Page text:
Some reviews may have been rightly calling the movie 300 a battle porn;) Anyways I loved watching the movie. You can't really go by my words given the fact I have insatiable apetite for action movies.
You might ask why are even talking about a movie here. It is just that I got curious about the technology used. I knew that they used digital backlot technique that was earlier used in Sin City.
Digital backlot (also known as a virtual backlot) is a term used to describe motion picture sets that have neither genuine location shoots nor practical (i.e. hand-built) sets on the soundstages; the shooting takes place entirely on a stage with a blank background (often a greenscreen) that will have an artificial environment put in during post-production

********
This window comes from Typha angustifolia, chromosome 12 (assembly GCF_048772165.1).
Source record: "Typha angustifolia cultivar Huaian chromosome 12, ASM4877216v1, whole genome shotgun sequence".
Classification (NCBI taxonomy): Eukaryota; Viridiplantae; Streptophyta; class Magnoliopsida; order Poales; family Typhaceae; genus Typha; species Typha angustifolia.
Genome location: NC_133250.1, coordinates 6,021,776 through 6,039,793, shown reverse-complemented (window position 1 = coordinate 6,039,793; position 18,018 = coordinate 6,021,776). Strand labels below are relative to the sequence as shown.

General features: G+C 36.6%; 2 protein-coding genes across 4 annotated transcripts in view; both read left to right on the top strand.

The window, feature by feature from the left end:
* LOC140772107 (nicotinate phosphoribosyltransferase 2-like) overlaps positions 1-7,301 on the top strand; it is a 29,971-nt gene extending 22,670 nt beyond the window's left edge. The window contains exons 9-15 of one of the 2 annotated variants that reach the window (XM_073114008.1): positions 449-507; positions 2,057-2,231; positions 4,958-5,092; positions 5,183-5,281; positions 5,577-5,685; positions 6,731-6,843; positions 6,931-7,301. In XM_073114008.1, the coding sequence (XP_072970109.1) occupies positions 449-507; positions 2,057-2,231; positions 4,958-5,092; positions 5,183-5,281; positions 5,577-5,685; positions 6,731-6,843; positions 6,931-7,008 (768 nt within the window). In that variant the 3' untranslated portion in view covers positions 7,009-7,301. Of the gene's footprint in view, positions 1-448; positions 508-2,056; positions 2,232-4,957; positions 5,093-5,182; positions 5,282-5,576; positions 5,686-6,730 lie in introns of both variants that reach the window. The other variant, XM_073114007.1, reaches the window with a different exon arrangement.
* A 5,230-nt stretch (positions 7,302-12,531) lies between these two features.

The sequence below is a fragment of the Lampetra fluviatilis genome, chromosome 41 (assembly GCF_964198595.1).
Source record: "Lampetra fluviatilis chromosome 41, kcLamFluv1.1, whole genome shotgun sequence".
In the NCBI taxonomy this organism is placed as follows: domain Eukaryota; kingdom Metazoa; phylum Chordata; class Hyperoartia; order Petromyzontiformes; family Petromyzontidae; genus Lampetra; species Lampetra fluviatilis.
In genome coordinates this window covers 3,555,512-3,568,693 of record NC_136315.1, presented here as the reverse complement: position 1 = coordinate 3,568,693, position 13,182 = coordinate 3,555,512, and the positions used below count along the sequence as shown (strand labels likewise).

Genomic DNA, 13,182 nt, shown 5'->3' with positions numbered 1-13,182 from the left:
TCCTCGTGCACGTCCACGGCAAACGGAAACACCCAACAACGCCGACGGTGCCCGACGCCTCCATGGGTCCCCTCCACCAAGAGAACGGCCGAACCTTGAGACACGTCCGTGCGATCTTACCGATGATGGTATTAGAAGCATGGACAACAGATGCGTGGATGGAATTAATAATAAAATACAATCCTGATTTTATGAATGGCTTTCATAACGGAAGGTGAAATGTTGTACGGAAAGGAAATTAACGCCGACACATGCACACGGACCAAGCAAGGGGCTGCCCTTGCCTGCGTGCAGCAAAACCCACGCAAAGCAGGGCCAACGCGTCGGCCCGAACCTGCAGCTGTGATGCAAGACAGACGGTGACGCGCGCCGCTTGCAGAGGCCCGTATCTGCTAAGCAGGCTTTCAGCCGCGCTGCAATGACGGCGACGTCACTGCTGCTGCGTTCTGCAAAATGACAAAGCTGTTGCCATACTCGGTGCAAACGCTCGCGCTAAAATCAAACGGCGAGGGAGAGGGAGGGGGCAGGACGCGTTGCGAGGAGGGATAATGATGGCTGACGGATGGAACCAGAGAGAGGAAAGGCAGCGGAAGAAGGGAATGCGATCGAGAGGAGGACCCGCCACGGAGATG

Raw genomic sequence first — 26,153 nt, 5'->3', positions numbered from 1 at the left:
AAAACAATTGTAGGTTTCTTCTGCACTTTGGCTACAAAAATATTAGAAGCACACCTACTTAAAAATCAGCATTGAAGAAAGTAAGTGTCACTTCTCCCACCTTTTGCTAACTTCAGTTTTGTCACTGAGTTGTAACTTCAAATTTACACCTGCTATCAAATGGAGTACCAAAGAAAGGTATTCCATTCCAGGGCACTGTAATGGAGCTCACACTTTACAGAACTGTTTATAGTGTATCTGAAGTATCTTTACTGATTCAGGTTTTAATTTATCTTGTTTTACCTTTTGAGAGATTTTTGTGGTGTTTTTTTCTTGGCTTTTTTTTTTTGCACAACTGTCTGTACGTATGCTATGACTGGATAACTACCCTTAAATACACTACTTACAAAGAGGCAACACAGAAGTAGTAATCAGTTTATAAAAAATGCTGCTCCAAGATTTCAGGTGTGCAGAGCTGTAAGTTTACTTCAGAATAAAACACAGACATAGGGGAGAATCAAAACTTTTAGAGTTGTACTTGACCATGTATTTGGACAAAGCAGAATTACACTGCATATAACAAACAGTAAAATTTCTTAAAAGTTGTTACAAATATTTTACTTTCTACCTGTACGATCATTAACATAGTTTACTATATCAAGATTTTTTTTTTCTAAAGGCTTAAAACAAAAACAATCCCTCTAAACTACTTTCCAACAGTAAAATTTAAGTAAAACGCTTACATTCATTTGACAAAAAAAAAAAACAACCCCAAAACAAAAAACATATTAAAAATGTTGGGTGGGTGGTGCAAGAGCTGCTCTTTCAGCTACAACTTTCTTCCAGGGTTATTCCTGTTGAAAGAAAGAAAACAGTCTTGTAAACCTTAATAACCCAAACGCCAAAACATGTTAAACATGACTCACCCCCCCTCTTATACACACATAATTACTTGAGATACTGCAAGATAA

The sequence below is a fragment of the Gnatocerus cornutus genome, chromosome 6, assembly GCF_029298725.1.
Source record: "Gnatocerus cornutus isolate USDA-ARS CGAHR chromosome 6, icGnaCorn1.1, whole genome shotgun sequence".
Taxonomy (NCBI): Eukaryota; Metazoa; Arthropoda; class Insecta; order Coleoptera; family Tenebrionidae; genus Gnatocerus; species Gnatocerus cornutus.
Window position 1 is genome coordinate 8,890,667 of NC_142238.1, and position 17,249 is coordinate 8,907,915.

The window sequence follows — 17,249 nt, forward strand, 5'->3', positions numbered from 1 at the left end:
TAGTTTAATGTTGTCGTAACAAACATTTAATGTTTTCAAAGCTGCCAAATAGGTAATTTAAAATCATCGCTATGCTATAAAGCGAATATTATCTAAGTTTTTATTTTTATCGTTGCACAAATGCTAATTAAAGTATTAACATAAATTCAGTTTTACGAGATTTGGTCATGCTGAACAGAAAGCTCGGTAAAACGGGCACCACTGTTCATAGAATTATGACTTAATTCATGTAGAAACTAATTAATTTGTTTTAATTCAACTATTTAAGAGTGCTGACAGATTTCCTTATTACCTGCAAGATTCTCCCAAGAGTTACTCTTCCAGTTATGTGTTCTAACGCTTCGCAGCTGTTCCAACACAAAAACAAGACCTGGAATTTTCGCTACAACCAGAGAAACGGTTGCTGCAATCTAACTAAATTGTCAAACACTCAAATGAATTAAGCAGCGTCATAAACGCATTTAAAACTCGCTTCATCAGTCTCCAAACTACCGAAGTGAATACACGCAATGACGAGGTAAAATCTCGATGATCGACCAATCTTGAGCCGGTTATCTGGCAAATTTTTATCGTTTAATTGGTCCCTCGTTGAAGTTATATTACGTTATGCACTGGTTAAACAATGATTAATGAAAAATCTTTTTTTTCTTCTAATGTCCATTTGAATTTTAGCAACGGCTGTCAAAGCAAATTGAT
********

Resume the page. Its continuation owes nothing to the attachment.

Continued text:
Some tech trivia found on IMDB site (Since when have they started writing about technology)
The film was edited on an Avid, with an HD cut also maintained in Final Cut Pro The 3D was made using Maya, XSI, and Lightwave The 2D composites were made with Shake, Inferno, Fusion, and Combustion. The filmmakers prefer Macintosh, but large portions of the movie were made under Linux. Asset management was handled by custom software written in the Panorama development environment, made by Provue. Color management was handled by Truelight software. The film was scanned on a northlight scanner and was recorded on the arrilaser. Most of the film was shot at high speed, between 50 and 150fps. Normal film is at 24fps. The film was transferred to HD SR tape and quicktime, and HD quicktimes were the basis for the HD preview cuts. The working resolution for the film was 2K, at a working aspect ratio of 2.11 and a projected aspect ratio of 2.35.
You may also want to read this one on behind the Scenes of 300 - Hollywood's Digital Revolution. Let me know if you find more information on the technology front.